Actors: Kevin Hart, Josh Gad, Kaley Cuoco-Sweeting
Director: Jeremy Garelick
Format: Ultraviolet, NTSC
Studio: Sony Pictures Home Entertainment
DVD Release Date: April 28, 2015
Run Time: 101 minutes
There may be a fairly good movie within The Wedding Ringer, but it also happens to be paired with several bad ones. There is nothing original about the individual elements of this first-quarter release, though the schizophrenic combination of these contradictory aspects borrowed from better films leads to an original mess of a movie. What could be pitched as Hitch meets I Love You, Man with Kevin Hart as a leading man, The Wedding Ringer must have sounded like a surefire hit, but the result feels like a Frankenstein creation born out of the creative cowardice of a studio board room.
One of the aspects of the film I found myself surprisingly endeared by was the bromantic relationship developed between the two leads, which is only made possible by the filmmaker’s willingness to allow each of these characters to be taken seriously. Doug Harris (Josh Gad) is a socially awkward groom with no male friends to make up his wedding party, and Jimmy Callahan (Hart) is an entrepreneur with a business lending himself out as the best man for weddings and special events. Typically one of these characters would be the supporting humor to the more relatable and understated lead, but The Wedding Ringer allows them both to become fully realized characters meant to be cared about rather than merely laughed at. If only for the relief of another performance from Hart as the loud-mouthed, scene-stealing supporting character, I found this change commendable.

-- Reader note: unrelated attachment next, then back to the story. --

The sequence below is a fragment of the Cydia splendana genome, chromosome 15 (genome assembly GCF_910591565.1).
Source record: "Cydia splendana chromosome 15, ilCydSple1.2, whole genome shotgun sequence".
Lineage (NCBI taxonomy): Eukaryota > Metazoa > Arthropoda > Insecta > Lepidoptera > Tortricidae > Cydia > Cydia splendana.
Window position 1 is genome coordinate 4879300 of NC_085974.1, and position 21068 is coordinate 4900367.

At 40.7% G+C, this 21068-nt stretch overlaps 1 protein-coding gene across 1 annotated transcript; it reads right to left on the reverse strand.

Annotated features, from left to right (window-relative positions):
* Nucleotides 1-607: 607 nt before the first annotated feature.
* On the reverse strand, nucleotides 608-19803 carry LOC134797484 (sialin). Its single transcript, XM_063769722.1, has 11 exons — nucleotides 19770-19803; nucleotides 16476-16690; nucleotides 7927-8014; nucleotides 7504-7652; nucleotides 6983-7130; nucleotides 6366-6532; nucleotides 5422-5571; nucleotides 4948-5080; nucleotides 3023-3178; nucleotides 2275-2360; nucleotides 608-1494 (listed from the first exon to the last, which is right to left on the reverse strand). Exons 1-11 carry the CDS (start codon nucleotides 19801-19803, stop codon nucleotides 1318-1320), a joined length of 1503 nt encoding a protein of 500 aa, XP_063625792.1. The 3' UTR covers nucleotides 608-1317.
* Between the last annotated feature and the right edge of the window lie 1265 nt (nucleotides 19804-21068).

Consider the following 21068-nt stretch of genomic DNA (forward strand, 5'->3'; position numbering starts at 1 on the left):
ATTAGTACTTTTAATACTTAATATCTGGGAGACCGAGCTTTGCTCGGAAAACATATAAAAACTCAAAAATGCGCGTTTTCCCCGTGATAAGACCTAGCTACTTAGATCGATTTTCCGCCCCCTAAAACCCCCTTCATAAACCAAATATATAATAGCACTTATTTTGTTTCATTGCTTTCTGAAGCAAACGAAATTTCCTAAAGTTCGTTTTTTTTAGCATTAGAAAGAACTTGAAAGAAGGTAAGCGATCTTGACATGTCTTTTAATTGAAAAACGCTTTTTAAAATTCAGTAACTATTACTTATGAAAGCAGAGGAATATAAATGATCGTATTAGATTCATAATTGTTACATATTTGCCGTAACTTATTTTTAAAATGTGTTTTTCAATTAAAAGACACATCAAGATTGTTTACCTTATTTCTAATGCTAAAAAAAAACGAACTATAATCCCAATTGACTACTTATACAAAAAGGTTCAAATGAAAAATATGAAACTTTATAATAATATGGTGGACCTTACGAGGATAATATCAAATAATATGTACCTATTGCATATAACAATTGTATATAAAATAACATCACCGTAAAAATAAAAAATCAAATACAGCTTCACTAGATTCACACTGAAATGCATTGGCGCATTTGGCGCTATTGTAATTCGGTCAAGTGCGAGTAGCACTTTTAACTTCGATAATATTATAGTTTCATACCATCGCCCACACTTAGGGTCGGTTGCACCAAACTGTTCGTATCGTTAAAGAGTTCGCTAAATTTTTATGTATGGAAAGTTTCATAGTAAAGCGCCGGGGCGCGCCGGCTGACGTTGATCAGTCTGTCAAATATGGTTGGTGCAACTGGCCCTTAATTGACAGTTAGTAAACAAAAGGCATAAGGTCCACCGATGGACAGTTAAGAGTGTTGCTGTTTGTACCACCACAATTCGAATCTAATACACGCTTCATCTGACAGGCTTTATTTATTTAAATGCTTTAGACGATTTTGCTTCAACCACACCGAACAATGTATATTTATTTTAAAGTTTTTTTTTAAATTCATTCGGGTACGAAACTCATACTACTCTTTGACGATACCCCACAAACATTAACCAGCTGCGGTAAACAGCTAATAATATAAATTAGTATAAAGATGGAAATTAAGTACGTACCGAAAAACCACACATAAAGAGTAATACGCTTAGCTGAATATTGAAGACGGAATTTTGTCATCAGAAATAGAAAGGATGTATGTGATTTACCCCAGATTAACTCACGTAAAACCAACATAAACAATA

If the film had focused on this relationship, it may have seemed a bit too similar to I Love You, Man, but the additions made are no less predictable while contradicting the sweeter aspects of the narrative. I’m sure sequences such as the bachelor party seemed a good idea to someone, though I can’t imagine it felt like the same movie as the filmmakers staged a peanut-butter hungry dog biting and yanking a prosthetic penis. The over-the-top raunchiness feels crammed into the narrative alongside the sensitive bonding of the two males, as does the contrived role of the superficial bride-to-be (played by “The Big Bang Theory” star Kelly Cuoco-Sweeting). The film even has a sequence with a football game against the father-in-law where a group of older men pummel the young groomsmen, as if that were an original idea.
If The Wedding Ringer were attempting to be just one thing, it may have been mildly memorable. Instead, it feels like a bromance, late-night comedy and a romantic comedy were chopped up and re-stitched together in a way that is altogether forgettable. Though I hope to see Hart play more sincere (and quieter) roles such as this in the future, I also hope for his sake that they exist in better screenplays. The DVD special features include a featurette and select-scene commentary from director Jeremy Garelick and star Josh Gad.
Entertainment Value: 7.5/10
Quality of Filmmaking: 5.5/10
Historical Significance: 3/10
Special Features: 4.5/10